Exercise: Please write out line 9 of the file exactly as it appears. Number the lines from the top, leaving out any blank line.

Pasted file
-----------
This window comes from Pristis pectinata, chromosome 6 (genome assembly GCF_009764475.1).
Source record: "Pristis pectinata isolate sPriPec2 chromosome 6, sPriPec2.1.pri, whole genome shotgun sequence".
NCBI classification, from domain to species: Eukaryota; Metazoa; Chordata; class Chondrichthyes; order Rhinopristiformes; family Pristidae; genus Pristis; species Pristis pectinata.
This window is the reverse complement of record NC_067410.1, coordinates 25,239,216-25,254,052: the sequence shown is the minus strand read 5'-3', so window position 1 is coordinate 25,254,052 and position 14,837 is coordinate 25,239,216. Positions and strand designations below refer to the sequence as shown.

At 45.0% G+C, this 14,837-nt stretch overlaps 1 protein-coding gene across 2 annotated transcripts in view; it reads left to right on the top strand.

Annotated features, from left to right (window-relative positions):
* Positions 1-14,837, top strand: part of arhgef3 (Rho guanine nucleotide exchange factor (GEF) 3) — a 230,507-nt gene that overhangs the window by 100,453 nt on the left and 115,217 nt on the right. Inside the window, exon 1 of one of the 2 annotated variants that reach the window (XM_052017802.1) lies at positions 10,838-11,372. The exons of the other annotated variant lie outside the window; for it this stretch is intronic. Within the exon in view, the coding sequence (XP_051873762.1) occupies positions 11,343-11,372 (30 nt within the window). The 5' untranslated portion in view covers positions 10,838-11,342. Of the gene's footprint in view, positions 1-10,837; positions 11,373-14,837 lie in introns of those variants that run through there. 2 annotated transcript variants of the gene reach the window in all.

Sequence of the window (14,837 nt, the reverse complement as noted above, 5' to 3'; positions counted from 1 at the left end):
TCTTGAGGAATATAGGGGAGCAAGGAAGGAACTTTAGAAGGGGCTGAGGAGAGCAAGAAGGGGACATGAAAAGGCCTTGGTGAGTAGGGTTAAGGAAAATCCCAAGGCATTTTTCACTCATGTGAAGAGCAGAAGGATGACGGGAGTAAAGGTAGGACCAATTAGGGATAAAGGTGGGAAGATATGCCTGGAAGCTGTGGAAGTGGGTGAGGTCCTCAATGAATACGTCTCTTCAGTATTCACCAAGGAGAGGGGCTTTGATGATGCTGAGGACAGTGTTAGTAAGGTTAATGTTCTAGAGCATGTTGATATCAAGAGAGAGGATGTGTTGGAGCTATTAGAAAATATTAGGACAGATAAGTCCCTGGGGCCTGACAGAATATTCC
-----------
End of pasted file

TCTTGAGGAATATAGGGGAGCAAGGAAGGAACTTTAGAAGGGGCTGAGGAGAGCAAGAAGGGGACATGAAAAGGCCTTGGTGAGTAGGGTTAAGGAAAATCCCAAGGCATTTTTCACTCATGTGAAGAGCAGAAGGATGACGGGAGTAAAGGTAGGACCAATTAGGGATAAAGGTGGGAAGATATGCCTGGAAGCTGTGGAAGTGGGTGAGGTCCTCAATGAATACGTCTCTTCAGTATTCACCAAGGAGAGGGGCTTTGATGATGCTGAGGACAGTGTTAGTAAGGTTAATGTTCTAGAGCATGTTGATATCAAGAGAGAGGATGTGTTGGAGCTATTAGAAAATATTAGGACAGATAAGTCCCTGGGGCCTGACAGAATATTCC